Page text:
Make your parents happy and use Kitestring, an app that checks in on you

Make sure your friends know if a charismatic but villainous blind date ends up holding you hostage. 

Mar 2, 2020, 6:06 am*

Tech

Kate Knibbs 

Kate Knibbs

Listen, we are all grown ass people who take care of ourselves. But as a television character once said, the night is dark and full of terrors. When you plan to go out at night alone or meet up with someone you don’t know, there are so many worst-case scenarios to consider. The big one being: What if a stranger or this new person who is basically a stranger decides to assault or murder me? It might sound like a leap, but it’s unfortunately not.

Women are targeted by men at especially high rates, so even the most confident, assertive woman has reason to feel unsafe in certain situations. And Kitestring wants to help ease these fears: It checks up on its users at set intervals. It can’t stop you from getting mugged, but it can let your mom and dad and very burly friend Paul know something’s wrong. 

People who use the service give Kitestring a list of emergency contacts, and provides a customizable message to send the contacts. Before heading out for a solo adventure or another outing where exercising caution seems prudent, users can preset Kitestring so it sends an SMS at a certain time. When users receive the message, they reply, so the service can confirm that nothing bad has happened. If there is no response, Kitestring automatically sends the message to the emergency contacts. Users can adjust the text time or check-in early.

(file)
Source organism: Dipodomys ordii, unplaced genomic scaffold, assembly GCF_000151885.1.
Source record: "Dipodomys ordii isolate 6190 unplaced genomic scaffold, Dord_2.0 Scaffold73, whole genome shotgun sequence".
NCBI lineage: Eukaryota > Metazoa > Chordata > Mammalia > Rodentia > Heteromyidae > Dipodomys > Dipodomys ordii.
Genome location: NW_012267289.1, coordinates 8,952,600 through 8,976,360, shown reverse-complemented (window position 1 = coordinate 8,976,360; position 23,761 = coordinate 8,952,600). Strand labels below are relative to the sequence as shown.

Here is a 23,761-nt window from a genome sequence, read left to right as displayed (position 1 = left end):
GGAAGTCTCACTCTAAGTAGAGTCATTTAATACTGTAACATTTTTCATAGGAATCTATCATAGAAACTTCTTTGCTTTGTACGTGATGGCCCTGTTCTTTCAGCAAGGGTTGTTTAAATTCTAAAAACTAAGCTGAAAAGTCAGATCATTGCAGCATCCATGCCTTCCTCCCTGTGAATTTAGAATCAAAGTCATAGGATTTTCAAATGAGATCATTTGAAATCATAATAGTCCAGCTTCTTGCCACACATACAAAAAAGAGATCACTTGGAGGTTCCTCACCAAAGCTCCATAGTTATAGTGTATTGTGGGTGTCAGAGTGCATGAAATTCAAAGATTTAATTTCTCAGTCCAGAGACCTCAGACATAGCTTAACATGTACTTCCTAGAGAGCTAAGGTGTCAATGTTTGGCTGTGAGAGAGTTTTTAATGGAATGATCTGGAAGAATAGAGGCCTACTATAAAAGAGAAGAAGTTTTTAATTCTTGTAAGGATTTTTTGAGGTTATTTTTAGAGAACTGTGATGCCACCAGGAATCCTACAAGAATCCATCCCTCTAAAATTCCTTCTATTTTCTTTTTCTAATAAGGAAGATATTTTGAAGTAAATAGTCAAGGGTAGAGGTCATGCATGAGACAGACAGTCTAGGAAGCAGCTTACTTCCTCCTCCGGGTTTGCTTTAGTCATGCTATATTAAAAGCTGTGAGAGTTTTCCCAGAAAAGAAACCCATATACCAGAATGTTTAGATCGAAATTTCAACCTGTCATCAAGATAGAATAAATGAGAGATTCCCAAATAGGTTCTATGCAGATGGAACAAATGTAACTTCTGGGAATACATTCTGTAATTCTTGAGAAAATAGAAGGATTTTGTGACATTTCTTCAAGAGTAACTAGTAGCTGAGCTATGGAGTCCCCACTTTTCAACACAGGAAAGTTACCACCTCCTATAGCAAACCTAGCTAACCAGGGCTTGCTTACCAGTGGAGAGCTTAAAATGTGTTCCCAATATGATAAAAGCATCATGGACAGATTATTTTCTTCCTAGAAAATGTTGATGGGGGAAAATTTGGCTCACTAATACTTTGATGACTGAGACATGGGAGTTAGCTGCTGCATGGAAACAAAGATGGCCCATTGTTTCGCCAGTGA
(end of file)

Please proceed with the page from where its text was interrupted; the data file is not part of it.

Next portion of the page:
For people who accidentally forget to charge their phones before leaving the house, this sounds like it could create a panic, but if you’re responsible enough to download and use Kitestring, you can probably figure out a way to charge your phone before emergency messages get sent out.

Hookup apps like Tinder have become more popular, and they facilitate meetups between people who don’t know each other well. It might seem paranoid to prepare in case your Tinder date turns out to be a Patrick Bateman wannabe, but even if the chances of using the app are slim, it will provide peace of mind.

H/T Bust | Photo via Flickr/Yoshikazu Takada (CC BY 2.0) 

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*First Published: Apr 17, 2014, 9:30 am